17 Mar When spouses disagree about investing
Q. How do couples come to an agreement when one is risky and one is not? Right now all my investments are conservative and my wife’s are risky.
A. It’s possible to find the right balance when one partner has a much higher risk tolerance than the other.
It’s pretty common.
To get to the right answer for your and your spouse, the first step is education, said Frani Feit, a certified financial planner with Tradition Capital Management in Summit.
“Investors often think that a 100 percent bond portfolio is without risk and that is the first thing on which we try and re-educate them,” Feit said. “Bonds, especially in a rising interest rate environment, can lose value unless they are held to maturity.”
This is not a problem for short-term bonds but it is with longer term debt, she said.
Feit said it’s important to look at a couple’s long term financial plan.
If the plan requires a 6 percent rate of return to be successful, then the conservative partner may need to realize that a bond portfolio with an expected return of 3 percent will not get their goals met, she said.
“I like the plan to be the first step in determining a required rate of return, then it is the advisor’s responsibility to construct a portfolio with the appropriate risk-return profile,” she said.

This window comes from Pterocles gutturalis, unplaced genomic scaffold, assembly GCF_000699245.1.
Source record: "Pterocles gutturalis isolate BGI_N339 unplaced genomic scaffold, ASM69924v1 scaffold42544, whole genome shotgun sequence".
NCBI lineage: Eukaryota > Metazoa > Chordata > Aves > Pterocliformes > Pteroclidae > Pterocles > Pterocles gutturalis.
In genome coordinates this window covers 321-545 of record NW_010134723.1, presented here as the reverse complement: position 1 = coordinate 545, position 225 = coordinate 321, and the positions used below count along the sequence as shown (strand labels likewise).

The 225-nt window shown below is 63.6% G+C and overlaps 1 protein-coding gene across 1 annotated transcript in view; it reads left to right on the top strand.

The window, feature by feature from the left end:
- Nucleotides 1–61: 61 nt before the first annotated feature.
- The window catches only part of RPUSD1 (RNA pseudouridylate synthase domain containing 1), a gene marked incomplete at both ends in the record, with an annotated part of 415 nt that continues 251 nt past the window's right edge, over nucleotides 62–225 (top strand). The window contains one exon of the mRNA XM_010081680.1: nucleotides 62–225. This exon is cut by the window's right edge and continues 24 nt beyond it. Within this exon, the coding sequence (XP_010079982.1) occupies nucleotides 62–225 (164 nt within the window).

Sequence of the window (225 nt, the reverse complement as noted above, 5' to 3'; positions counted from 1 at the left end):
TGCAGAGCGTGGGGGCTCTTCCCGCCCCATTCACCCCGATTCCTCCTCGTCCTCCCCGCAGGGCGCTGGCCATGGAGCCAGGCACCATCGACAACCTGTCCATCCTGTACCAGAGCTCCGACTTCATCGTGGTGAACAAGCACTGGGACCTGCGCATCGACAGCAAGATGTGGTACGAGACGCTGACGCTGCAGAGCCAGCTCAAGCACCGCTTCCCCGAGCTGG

She said when you mix less correlated, different asset classes together, you bring down the volatility or risk of a portfolio.
For example, take a bond portfolio with an expected return of 2.8 percent and expected risk of 4.5 percent. Compare that to a stock portfolio with an 8 percent expected return and 15 percent expected risk. If you allocate half of your assets to each asset class, the resulting portfolio would have an expected return of 5.4 percent with an expected risk level of 7.7 percent.
“In creating a diversified portfolio, we have increased potential returns as opposed to an all bond portfolio and reduced the expected risk of an all stock portfolio,” she said. “The less ups and downs a portfolio experiences while still growing, makes for much easier, less stressful dinner investment conversations.”
Feit said as in most relationships, there are going to be differences of opinion, whether its related to child rearing, TV shows or household tasks.
“Agreement over investment risk is perhaps the easiest relationship issue to mitigate with the use of asset class diversification,” she said.
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This post was first published in March 2017.NJMoneyHelp.com presents certain general financial planning principles and advice, but should never be viewed as a substitute for obtaining advice from a personal professional advisor who understands your unique individual circumstances.